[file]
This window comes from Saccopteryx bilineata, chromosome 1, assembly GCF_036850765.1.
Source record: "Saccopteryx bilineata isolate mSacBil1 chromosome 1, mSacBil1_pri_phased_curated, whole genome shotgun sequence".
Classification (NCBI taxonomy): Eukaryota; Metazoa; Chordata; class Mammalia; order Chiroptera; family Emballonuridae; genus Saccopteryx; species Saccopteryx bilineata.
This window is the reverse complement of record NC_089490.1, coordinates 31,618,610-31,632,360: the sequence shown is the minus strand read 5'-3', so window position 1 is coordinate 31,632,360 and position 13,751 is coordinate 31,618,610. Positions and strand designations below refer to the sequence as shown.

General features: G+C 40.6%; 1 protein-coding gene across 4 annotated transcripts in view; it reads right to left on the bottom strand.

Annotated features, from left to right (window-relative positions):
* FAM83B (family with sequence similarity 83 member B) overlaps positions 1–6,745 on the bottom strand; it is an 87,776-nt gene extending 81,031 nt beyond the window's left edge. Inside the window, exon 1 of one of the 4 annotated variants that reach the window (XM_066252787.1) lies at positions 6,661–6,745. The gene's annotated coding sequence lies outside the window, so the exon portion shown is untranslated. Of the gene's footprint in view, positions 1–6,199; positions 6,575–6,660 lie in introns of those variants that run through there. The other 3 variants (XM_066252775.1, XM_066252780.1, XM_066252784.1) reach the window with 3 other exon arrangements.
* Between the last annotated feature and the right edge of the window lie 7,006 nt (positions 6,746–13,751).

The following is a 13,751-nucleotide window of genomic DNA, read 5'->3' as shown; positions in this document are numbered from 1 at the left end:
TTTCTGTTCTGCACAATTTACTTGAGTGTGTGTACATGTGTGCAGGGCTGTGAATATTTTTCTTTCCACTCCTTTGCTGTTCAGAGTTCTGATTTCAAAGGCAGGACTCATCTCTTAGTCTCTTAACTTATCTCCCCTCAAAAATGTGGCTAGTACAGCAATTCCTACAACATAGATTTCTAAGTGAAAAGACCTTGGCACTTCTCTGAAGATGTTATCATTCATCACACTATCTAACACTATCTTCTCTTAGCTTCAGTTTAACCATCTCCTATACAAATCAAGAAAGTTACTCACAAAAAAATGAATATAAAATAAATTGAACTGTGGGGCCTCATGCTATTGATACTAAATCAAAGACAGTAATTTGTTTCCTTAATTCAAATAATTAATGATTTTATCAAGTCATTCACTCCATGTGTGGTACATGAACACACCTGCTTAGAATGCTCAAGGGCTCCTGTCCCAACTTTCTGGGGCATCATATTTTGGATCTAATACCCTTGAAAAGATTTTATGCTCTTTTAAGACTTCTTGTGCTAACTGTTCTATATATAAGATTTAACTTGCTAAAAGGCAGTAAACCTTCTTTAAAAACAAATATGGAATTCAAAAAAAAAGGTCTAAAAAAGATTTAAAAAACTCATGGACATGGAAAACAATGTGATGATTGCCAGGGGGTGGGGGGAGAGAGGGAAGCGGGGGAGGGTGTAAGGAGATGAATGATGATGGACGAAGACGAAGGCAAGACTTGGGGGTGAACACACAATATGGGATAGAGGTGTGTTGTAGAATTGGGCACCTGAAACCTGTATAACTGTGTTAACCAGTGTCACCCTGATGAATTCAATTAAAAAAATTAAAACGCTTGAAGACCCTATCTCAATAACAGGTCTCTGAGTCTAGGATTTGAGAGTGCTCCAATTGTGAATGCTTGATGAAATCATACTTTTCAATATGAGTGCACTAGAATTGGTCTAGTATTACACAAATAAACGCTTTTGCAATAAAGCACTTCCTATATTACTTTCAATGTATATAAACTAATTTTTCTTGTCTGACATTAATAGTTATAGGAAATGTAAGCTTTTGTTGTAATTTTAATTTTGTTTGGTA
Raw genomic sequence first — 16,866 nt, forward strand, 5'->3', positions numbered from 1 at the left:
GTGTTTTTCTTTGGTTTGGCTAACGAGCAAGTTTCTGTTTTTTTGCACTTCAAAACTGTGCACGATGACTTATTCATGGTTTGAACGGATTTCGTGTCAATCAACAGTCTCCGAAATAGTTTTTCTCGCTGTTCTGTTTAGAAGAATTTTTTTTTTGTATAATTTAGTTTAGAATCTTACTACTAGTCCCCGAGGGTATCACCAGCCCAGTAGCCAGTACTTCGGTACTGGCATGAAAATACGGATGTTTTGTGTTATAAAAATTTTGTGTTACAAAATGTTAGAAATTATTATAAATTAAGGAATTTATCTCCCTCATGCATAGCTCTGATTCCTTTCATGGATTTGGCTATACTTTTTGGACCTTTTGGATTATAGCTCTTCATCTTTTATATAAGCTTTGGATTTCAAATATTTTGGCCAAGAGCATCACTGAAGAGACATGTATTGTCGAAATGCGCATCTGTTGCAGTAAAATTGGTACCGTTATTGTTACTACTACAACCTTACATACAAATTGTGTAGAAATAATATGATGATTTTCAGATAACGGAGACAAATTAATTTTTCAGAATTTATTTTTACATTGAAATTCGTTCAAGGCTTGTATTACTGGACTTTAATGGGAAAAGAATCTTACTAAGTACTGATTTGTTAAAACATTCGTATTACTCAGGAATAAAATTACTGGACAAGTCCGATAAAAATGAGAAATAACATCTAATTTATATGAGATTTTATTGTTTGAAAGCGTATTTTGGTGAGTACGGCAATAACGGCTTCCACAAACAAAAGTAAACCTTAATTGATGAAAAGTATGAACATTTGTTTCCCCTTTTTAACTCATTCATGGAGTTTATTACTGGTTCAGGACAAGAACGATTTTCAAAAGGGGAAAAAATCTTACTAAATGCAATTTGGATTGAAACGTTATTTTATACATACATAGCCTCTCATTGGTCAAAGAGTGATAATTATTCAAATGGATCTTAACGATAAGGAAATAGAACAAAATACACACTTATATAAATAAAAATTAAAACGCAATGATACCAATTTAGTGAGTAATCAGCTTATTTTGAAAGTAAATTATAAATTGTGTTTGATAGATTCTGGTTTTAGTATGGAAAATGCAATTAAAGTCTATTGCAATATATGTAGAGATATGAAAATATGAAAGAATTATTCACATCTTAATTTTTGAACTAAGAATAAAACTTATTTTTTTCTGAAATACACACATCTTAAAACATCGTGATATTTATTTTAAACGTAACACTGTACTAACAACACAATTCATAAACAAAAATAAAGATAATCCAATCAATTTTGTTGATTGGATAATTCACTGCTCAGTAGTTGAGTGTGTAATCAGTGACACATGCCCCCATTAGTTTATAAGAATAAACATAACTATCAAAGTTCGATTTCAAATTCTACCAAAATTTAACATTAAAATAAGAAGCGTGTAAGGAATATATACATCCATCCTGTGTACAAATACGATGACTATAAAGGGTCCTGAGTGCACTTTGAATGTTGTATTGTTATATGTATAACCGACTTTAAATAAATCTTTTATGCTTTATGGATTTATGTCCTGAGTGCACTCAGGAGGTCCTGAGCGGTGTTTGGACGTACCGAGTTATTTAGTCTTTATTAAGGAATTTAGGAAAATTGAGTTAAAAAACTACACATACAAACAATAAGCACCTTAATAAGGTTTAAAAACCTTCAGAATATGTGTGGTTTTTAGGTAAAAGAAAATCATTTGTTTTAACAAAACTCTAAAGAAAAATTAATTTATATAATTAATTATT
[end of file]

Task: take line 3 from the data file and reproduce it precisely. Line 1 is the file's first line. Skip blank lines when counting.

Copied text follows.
Classification (NCBI taxonomy): Eukaryota; Metazoa; Chordata; class Mammalia; order Chiroptera; family Emballonuridae; genus Saccopteryx; species Saccopteryx bilineata.